Mark Lawson’s a very clever man, but I worry that his Ã‚Â little essay on the state of British television drama is in danger of missing a rather obvious truth about the state of our nation’s telly output.
Lawson says there are only three wrongs with British television drama: it’s too white; series don’t run for long enough; and there’s a uniformity of subject matter.
He says British TV drama’s strengths are: Sherlock; Kudos Productions; our actors; realism; and ad-free TV.
I’m summarising. But not by much.
Now, a good deal of this makes me splutter, but one thing makes me chuckle. What’s the one thing missing from both the debit and credit columns? The one thing (I would argue) that makes American television drama currently so very, very good, and British television drama so poor in contrast?
The writer. That’s all. The creator. The schmuck who came up with the thing and puts the words in the actors’ mouths. Some writers are better at this than others (hence the title of this post, courtesy of Harrison Ford).
These guys and girls are the heroes of American television drama. David Simon. Matthew Weiner. Terence Winter. Damon Lindelof. Aaron Sorkin. (Oh, crap, all men, must come back to that). Lawson names only two writers in his whole piece: Steven Moffatt and Mark Gatiss, for their work on Sherlock. Fair enough. But that also means that the best British television drama is actually just an offshoot of Dr Who. Although I’m beginning to think the whole of the BBC is just an offshoot of Dr Who.
In America, writers have power and scope and ambition. But the greatest of these is power. I agree with Lawson’s point about longevity of programmes, but that’s actually just a symptom of why our writers’ opportunities and renown are so stunted: the power of commissioning editors, and their fear of overreaching and losing their grip on the purse. Until a writer is made Head of Drama at the BBC, this is always going to be a problem.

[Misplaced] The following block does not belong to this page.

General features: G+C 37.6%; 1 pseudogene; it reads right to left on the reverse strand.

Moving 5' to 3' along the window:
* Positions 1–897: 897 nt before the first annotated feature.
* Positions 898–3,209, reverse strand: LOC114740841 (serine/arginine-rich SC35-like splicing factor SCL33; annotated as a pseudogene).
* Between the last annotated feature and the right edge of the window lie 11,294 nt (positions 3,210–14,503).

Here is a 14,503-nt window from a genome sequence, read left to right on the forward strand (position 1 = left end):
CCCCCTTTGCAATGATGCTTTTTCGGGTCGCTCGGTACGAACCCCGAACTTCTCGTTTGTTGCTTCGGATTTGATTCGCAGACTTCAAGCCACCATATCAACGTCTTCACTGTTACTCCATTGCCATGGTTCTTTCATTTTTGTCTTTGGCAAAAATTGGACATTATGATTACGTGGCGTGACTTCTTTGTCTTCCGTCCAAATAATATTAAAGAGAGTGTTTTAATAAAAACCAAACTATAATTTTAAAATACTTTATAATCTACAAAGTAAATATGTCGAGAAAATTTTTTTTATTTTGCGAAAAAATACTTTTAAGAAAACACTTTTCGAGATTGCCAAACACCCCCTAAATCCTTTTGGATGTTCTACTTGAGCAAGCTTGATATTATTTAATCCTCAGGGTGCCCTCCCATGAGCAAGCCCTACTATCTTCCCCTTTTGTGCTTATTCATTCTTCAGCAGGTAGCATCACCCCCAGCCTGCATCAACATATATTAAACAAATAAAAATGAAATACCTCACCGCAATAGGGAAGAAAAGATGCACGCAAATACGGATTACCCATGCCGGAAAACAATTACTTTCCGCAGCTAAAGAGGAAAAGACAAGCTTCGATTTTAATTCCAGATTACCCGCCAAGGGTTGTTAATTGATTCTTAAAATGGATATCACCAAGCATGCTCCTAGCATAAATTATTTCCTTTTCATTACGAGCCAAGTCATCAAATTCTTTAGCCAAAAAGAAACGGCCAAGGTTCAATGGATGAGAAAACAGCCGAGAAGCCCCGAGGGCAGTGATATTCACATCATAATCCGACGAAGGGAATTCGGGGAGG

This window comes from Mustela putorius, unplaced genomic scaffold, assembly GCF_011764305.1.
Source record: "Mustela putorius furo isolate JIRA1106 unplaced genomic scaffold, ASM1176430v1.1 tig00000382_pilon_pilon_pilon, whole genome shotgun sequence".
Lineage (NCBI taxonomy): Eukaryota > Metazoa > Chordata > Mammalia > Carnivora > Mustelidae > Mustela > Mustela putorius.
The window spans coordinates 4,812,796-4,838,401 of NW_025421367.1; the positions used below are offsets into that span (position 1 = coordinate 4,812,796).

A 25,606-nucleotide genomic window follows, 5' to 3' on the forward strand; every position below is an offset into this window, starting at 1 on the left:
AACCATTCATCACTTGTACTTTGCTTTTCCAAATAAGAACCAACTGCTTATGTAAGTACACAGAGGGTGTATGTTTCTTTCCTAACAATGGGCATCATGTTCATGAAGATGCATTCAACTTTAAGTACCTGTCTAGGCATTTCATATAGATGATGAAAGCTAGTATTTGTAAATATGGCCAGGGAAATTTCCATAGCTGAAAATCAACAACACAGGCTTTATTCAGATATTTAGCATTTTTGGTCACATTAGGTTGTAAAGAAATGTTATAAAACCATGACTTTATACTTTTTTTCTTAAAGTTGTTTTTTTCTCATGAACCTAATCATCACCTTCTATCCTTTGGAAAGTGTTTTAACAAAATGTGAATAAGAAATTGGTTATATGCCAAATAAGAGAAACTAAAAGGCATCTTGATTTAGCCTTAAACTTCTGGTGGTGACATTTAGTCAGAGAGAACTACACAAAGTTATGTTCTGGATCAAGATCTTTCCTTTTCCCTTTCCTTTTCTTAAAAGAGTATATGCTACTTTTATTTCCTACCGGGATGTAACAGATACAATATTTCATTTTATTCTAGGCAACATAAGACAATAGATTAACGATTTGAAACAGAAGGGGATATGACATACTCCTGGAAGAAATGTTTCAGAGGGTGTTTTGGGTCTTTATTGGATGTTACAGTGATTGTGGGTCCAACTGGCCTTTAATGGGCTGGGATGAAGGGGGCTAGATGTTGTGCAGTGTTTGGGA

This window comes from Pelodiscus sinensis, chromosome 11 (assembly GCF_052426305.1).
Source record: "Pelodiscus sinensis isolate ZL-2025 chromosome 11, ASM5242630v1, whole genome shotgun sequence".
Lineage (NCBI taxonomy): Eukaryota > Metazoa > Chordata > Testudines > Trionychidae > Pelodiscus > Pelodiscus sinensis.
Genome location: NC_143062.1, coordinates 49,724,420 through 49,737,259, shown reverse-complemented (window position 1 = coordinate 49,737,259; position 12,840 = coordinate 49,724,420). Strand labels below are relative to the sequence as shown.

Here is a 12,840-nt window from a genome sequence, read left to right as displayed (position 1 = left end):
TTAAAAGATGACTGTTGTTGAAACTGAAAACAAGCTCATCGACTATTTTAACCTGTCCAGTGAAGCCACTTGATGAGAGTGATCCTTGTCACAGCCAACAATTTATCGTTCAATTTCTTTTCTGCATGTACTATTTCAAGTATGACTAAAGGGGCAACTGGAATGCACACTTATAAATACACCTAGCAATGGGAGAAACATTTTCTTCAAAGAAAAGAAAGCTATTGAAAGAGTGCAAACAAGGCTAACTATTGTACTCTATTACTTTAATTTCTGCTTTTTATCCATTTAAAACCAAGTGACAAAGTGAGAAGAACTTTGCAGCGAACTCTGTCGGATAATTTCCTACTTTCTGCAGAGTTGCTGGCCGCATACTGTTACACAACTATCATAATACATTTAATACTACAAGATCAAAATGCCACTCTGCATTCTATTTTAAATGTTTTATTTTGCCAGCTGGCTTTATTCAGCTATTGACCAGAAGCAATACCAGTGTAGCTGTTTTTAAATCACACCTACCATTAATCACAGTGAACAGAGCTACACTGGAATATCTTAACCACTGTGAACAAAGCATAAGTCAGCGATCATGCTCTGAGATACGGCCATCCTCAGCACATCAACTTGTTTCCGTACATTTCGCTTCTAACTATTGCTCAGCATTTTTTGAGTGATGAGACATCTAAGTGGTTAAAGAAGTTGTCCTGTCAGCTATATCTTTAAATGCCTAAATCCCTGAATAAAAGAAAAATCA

Too much of our television drama is formulaic and safe, written to a format which won’t scare commissioners and which will attract just enough audience to ensure no-one loses their job. Lawson describes Spooks as combining “compelling narratives with serious political and psychological ideas”. Yet this is a programme whose narrative relies on people mishearing other people, interrupting them, and running out of the room while someone is warning them of imminent danger (“no, wait!”). In other words, it’s a soap opera. Not a serious television drama at all.
The interesting article to have written would have been one which examined Outcasts, the standout television drama failure of the beginning of 2011: how it was commissioned, how it was cast, how it was scheduled, how the writing team worked and what wasn’t made instead. That would reveal a lot more about what is wrong with British television drama than Lawson’s rather complacent trot around the stately homes.
Biggest television drama success in Britain in the last year? Downton Abbey. Oscar-winning screenwriter with a proven track record who was given the tools and the time to make something great.
Julian Fellowes. Russell T Davies. Steven Moffatt. Paul Abbott. More of those, please.